Water conservation numbers fell after that announcement and they continue to fall. This past August, Californians cut their water use 17.7 percent - a nearly 10 percentage point slide from the year previous.
"I think people have kind of gone into denial mode because they're not getting as dire a message anymore," says Los Angeles homeowner Kelly Krull. Krull is one of the people who got the message last year. She tore out her water-thirsty lawn and landscaping to put in dirt paths and drought-tolerant gardens. Some of her neighbors did the same. This year, Krull says, "I'm not hearing much of a message at all." Messaging for something like drought is difficult for a lot of reasons. And it becomes more difficult the longer the drought persists.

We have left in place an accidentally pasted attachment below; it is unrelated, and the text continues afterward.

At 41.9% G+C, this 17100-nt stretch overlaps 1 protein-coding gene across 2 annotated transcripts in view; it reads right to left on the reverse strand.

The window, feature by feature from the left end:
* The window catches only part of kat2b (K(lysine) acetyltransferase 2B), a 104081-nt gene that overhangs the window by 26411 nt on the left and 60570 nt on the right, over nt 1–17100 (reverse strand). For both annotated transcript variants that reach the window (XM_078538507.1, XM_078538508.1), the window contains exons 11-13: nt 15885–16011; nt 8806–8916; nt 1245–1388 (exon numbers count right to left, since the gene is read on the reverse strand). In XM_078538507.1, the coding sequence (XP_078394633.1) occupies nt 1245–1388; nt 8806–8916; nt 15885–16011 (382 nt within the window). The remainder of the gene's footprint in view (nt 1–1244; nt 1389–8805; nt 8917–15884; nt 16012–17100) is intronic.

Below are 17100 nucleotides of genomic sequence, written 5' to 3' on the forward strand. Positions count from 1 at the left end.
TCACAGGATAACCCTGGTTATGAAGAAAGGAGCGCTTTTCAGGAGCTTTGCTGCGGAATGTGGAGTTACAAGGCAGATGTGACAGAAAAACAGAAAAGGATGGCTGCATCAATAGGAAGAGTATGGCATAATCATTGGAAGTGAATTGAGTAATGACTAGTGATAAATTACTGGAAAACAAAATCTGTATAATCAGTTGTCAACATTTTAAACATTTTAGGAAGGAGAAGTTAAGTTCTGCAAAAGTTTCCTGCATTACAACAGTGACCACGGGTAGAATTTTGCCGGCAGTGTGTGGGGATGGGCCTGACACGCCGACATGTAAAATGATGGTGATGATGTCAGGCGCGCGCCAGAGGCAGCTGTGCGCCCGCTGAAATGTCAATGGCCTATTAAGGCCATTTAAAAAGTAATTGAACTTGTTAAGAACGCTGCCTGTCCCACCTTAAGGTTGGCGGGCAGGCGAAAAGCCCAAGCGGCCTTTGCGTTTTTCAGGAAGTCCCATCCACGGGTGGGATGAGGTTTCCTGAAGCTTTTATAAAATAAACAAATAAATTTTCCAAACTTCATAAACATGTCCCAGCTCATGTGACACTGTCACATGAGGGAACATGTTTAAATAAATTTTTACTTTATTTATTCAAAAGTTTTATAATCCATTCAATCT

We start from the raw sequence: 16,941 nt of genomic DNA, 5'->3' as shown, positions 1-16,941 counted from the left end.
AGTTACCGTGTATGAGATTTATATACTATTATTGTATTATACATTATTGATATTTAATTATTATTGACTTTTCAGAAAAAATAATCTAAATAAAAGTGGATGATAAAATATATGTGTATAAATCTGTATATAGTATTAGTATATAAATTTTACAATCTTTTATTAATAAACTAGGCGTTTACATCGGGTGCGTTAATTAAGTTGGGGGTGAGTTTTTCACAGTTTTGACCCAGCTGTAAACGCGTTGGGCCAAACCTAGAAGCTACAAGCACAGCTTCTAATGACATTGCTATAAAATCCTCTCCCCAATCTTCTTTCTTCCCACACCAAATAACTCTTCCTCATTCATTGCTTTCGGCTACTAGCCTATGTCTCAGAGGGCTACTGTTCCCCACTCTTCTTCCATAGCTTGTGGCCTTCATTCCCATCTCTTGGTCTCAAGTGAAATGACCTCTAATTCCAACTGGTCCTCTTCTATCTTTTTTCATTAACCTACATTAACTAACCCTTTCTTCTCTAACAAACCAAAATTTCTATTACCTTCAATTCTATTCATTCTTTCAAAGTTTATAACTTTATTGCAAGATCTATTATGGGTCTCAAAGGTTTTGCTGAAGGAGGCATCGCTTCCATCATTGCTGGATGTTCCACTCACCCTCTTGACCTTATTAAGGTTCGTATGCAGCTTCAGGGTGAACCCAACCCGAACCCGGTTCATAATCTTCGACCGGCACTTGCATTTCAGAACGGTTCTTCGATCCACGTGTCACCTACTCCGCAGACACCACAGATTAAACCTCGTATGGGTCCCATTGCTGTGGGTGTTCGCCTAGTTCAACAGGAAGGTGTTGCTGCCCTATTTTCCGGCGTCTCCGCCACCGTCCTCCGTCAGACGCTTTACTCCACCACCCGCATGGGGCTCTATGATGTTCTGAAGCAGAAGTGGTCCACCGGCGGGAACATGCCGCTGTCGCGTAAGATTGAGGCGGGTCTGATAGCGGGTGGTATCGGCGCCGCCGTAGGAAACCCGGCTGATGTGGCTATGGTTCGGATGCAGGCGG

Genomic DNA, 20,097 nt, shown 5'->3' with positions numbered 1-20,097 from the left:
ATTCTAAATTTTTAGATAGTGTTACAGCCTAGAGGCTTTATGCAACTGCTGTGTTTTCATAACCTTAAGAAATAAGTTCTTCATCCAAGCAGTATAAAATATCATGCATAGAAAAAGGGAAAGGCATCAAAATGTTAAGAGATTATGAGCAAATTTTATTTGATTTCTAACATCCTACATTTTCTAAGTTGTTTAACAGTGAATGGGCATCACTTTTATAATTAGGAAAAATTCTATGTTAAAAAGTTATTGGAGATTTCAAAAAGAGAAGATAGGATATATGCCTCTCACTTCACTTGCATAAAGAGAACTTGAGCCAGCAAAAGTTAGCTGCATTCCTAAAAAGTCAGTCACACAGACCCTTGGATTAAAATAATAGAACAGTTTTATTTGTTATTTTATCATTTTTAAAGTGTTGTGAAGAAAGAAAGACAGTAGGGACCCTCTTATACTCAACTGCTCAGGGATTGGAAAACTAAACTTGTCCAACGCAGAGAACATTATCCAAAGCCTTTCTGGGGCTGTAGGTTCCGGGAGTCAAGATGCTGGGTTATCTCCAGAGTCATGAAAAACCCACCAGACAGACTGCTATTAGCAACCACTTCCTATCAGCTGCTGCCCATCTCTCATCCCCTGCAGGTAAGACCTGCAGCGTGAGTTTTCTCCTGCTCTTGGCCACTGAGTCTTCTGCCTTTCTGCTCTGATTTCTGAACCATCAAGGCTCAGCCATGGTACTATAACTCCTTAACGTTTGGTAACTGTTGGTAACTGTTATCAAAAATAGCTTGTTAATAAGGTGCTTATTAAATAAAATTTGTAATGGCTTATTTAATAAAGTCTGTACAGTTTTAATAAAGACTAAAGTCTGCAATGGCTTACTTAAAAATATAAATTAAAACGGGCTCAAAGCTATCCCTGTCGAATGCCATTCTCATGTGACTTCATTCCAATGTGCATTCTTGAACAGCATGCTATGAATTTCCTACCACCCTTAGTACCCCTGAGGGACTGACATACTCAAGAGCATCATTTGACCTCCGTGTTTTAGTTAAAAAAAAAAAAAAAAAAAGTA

To explain, NPR reached out to two people who do messaging for a living: Tony Foleno, the senior vice president and head of strategic development at the Ad Council, and Nick Barham, the chief strategy officer at TBWA\Chiat\Day Los Angeles, an advertising agency that works with companies such as Apple and Gatorade.
Below are some excerpts from both interviews, edited for clarity:
How do you keep people interested in something that's been going on for longer than five years? How do you keep something like drought sexy?